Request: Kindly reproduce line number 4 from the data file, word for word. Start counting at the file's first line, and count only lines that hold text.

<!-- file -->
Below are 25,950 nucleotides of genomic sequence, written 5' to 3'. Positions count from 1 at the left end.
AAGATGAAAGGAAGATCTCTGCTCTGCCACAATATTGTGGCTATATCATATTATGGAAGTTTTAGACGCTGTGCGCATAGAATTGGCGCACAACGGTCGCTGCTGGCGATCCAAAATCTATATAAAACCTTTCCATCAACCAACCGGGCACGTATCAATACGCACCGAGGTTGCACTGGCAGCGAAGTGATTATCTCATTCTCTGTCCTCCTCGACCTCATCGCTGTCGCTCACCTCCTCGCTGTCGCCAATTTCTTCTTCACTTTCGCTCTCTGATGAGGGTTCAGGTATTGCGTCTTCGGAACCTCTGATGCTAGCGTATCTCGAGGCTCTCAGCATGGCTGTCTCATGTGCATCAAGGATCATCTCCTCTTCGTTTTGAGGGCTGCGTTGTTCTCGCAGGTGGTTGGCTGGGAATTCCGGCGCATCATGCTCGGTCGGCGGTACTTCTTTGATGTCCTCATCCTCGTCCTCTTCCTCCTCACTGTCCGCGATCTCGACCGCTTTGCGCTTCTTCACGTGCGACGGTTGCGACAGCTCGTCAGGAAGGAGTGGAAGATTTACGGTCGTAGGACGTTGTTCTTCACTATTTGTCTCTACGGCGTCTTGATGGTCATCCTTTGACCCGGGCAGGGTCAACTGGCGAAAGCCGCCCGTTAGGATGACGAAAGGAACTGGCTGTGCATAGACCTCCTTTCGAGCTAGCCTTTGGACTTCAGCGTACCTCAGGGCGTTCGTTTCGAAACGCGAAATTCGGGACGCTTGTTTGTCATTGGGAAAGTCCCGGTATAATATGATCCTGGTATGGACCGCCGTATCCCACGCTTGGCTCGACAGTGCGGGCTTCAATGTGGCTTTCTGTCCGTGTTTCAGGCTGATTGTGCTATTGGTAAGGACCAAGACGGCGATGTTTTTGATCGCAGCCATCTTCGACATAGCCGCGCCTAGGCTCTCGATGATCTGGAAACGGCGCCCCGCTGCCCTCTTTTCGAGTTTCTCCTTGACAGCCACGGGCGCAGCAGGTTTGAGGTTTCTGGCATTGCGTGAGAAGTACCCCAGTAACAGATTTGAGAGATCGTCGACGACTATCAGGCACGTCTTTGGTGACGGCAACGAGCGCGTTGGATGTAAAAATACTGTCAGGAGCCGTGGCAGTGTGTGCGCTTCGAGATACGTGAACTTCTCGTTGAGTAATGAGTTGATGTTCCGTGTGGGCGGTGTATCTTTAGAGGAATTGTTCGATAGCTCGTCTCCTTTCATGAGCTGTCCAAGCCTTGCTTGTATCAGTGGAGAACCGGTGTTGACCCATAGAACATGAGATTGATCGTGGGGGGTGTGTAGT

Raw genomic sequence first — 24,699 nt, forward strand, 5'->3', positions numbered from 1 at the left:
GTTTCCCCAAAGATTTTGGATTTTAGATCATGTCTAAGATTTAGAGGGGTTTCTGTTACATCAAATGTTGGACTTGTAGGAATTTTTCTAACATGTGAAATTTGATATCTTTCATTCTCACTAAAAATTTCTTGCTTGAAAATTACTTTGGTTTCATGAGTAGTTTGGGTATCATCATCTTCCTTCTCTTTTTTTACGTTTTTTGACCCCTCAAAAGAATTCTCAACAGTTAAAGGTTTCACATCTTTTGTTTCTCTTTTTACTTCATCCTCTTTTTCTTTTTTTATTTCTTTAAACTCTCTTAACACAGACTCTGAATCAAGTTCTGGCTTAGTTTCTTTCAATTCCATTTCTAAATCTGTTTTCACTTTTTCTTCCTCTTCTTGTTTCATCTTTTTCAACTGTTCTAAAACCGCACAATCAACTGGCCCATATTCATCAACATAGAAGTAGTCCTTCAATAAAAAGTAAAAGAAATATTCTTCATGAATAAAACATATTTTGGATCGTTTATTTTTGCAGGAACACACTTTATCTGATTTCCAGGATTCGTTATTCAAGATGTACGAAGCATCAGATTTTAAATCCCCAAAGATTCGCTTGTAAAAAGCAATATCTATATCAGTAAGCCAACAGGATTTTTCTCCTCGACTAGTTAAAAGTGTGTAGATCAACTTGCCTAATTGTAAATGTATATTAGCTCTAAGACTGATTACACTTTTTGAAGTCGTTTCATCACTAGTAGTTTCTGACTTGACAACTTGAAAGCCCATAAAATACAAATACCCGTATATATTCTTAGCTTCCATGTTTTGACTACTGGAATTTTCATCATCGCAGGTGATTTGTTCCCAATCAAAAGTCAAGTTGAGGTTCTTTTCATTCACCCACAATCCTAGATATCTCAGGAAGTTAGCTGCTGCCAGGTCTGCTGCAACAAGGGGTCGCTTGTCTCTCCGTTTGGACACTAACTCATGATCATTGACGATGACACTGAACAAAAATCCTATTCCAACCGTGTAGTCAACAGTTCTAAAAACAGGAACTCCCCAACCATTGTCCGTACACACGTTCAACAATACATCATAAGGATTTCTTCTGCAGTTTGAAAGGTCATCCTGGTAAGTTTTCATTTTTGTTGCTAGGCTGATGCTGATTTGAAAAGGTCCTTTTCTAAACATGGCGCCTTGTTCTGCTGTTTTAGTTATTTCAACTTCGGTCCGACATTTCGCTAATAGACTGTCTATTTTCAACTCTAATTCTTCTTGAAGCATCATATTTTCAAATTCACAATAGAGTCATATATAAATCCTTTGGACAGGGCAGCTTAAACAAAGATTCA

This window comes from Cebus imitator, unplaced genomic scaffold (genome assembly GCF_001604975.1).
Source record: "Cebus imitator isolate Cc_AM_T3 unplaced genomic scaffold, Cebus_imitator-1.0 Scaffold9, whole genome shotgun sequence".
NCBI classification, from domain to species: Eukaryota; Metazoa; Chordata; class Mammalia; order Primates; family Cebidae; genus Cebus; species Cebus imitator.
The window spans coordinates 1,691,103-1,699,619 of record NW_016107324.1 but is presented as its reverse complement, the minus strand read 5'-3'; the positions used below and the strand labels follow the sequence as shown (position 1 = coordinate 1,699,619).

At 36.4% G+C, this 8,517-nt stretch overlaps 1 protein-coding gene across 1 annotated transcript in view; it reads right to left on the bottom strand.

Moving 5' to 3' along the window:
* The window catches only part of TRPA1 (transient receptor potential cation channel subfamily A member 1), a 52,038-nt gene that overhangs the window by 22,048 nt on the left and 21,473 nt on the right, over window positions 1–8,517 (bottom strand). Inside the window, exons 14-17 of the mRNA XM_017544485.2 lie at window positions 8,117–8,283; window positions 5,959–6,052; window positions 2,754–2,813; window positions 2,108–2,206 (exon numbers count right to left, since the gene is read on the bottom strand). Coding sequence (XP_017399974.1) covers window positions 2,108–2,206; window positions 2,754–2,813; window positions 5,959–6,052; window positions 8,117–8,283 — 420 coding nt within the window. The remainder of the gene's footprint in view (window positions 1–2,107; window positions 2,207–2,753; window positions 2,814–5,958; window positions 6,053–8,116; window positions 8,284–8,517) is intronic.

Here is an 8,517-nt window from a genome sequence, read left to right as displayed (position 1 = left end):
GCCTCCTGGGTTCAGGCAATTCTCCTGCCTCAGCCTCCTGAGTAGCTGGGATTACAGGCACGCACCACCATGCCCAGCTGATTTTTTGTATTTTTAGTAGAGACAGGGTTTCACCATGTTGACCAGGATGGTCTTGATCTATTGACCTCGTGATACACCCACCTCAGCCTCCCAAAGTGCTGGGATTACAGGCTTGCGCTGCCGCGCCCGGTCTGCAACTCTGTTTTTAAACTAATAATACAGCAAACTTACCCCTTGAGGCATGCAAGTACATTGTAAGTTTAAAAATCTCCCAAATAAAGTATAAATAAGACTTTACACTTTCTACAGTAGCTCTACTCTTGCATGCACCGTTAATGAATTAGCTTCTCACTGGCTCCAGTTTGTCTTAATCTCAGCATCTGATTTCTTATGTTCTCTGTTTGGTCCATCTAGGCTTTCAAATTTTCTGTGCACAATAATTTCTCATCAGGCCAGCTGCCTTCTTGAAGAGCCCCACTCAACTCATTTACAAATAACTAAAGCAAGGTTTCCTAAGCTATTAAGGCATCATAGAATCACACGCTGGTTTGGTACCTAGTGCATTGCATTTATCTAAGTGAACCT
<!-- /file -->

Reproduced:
GTTTCCCCAAAGATTTTGGATTTTAGATCATGTCTAAGATTTAGAGGGGTTTCTGTTACATCAAATGTTGGACTTGTAGGAATTTTTCTAACATGTGAAATTTGATATCTTTCATTCTCACTAAAAATTTCTTGCTTGAAAATTACTTTGGTTTCATGAGTAGTTTGGGTATCATCATCTTCCTTCTCTTTTTTTACGTTTTTTGACCCCTCAAAAGAATTCTCAACAGTTAAAGGTTTCACATCTTTTGTTTCTCTTTTTACTTCATCCTCTTTTTCTTTTTTTATTTCTTTAAACTCTCTTAACACAGACTCTGAATCAAGTTCTGGCTTAGTTTCTTTCAATTCCATTTCTAAATCTGTTTTCACTTTTTCTTCCTCTTCTTGTTTCATCTTTTTCAACTGTTCTAAAACCGCACAATCAACTGGCCCATATTCATCAACATAGAAGTAGTCCTTCAATAAAAAGTAAAAGAAATATTCTTCATGAATAAAACATATTTTGGATCGTTTATTTTTGCAGGAACACACTTTATCTGATTTCCAGGATTCGTTATTCAAGATGTACGAAGCATCAGATTTTAAATCCCCAAAGATTCGCTTGTAAAAAGCAATATCTATATCAGTAAGCCAACAGGATTTTTCTCCTCGACTAGTTAAAAGTGTGTAGATCAACTTGCCTAATTGTAAATGTATATTAGCTCTAAGACTGATTACACTTTTTGAAGTCGTTTCATCACTAGTAGTTTCTGACTTGACAACTTGAAAGCCCATAAAATACAAATACCCGTATATATTCTTAGCTTCCATGTTTTGACTACTGGAATTTTCATCATCGCAGGTGATTTGTTCCCAATCAAAAGTCAAGTTGAGGTTCTTTTCATTCACCCACAATCCTAGATATCTCAGGAAGTTAGCTGCTGCCAGGTCTGCTGCAACAAGGGGTCGCTTGTCTCTCCGTTTGGACACTAACTCATGATCATTGACGATGACACTGAACAAAAATCCTATTCCAACCGTGTAGTCAACAGTTCTAAAAACAGGAACTCCCCAACCATTGTCCGTACACACGTTCAACAATACATCATAAGGATTTCTTCTGCAGTTTGAAAGGTCATCCTGGTAAGTTTTCATTTTTGTTGCTAGGCTGATGCTGATTTGAAAAGGTCCTTTTCTAAACATGGCGCCTTGTTCTGCTGTTTTAGTTATTTCAACTTCGGTCCGACATTTCGCTAATAGACTGTCTATTTTCAACTCTAATTCTTCTTGAAGCATCATATTTTCAAATTCACAATAGAGTCATATATAAATCCTTTGGACAGGGCAGCTTAAACAAAGATTCA